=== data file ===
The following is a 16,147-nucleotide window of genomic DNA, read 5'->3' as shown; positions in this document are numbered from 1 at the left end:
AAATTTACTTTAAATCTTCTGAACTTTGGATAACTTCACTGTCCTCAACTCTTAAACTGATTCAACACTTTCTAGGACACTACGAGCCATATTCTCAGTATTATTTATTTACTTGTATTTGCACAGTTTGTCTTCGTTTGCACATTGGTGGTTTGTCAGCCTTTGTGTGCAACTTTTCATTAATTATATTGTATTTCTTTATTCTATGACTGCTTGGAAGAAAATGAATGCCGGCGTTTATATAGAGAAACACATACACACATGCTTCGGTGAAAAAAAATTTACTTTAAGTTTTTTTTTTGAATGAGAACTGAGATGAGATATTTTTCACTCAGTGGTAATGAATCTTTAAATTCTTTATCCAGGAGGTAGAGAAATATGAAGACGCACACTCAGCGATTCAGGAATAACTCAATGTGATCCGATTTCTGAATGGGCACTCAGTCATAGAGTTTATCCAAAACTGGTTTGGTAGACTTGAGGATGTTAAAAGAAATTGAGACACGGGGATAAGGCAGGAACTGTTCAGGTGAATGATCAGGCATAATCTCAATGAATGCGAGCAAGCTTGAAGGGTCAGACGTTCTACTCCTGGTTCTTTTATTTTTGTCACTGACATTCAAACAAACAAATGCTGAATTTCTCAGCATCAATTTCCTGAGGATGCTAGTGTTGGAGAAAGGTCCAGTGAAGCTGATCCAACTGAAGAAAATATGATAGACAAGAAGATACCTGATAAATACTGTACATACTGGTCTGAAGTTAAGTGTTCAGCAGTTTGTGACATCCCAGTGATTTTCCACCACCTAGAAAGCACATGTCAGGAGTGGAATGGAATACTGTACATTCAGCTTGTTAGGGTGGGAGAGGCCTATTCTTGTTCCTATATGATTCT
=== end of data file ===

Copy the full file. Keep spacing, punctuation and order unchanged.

The following is a 16,147-nucleotide window of genomic DNA, read 5'->3' as shown; positions in this document are numbered from 1 at the left end:
AAATTTACTTTAAATCTTCTGAACTTTGGATAACTTCACTGTCCTCAACTCTTAAACTGATTCAACACTTTCTAGGACACTACGAGCCATATTCTCAGTATTATTTATTTACTTGTATTTGCACAGTTTGTCTTCGTTTGCACATTGGTGGTTTGTCAGCCTTTGTGTGCAACTTTTCATTAATTATATTGTATTTCTTTATTCTATGACTGCTTGGAAGAAAATGAATGCCGGCGTTTATATAGAGAAACACATACACACATGCTTCGGTGAAAAAAAATTTACTTTAAGTTTTTTTTTTGAATGAGAACTGAGATGAGATATTTTTCACTCAGTGGTAATGAATCTTTAAATTCTTTATCCAGGAGGTAGAGAAATATGAAGACGCACACTCAGCGATTCAGGAATAACTCAATGTGATCCGATTTCTGAATGGGCACTCAGTCATAGAGTTTATCCAAAACTGGTTTGGTAGACTTGAGGATGTTAAAAGAAATTGAGACACGGGGATAAGGCAGGAACTGTTCAGGTGAATGATCAGGCATAATCTCAATGAATGCGAGCAAGCTTGAAGGGTCAGACGTTCTACTCCTGGTTCTTTTATTTTTGTCACTGACATTCAAACAAACAAATGCTGAATTTCTCAGCATCAATTTCCTGAGGATGCTAGTGTTGGAGAAAGGTCCAGTGAAGCTGATCCAACTGAAGAAAATATGATAGACAAGAAGATACCTGATAAATACTGTACATACTGGTCTGAAGTTAAGTGTTCAGCAGTTTGTGACATCCCAGTGATTTTCCACCACCTAGAAAGCACATGTCAGGAGTGGAATGGAATACTGTACATTCAGCTTGTTAGGGTGGGAGAGGCCTATTCTTGTTCCTATATGATTCT